Recently, I was helping a young player to develop a topspin forehand in Table Tennis. The player wanted to work on brushing the ball more and I suggested that we do an exercise where they monitored how much brush was on the ball for each shot using a scale of 1 – 5 where 1 = no brush and 5 = lot of brush. We set the drill up and the player started calling out how much brush was on each shot;.. 2,..3,..3,..3,…2,…4,..3,…. After approx. 10-15 balls we stopped, and I asked the player, ‘what did they notice during the exercise?’ The player said that they noticed that sometimes they would ‘slap’ the ball instead of brushing it, which they thought was due to the fact that they used to play tennis.
As a coach, I particularly enjoy listening to a player who has experienced something in their awareness. Using their own words, I asked the player if they would like to change their scale to notice when they ‘slapped’ or ‘brushed’ the ball. The player agreed and suggested that 1 = ‘Slap’, 2 = ‘half slap and half brush and 3 = ‘full brush’.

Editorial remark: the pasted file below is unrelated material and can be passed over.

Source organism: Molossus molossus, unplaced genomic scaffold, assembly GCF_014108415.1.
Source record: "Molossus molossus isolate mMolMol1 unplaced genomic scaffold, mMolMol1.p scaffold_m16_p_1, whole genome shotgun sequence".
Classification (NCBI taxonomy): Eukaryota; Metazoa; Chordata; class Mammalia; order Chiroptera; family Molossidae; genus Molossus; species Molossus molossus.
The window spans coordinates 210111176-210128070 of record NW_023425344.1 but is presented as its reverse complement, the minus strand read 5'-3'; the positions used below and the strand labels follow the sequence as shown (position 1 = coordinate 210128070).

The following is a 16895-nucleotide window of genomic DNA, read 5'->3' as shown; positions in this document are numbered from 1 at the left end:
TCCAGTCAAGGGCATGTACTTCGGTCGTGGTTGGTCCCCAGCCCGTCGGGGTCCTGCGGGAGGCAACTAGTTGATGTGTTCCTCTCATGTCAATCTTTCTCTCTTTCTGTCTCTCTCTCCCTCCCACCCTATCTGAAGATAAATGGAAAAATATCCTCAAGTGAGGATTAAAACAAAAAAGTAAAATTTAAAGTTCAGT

As the player focused on noticing how much brush/slap they had for each shot, they started to relax. And, realising that they weren’t going to be judged as ‘right’ or ‘wrong’ with their technique, the player started to rotate and transfer their weight more, and swing their arm up and through the ball more freely.
More effective natural learning can happen when we help our players to focus their attention with non-judgemental awareness on something important to learn, like movement, balance, contact point, swing, footwork etc.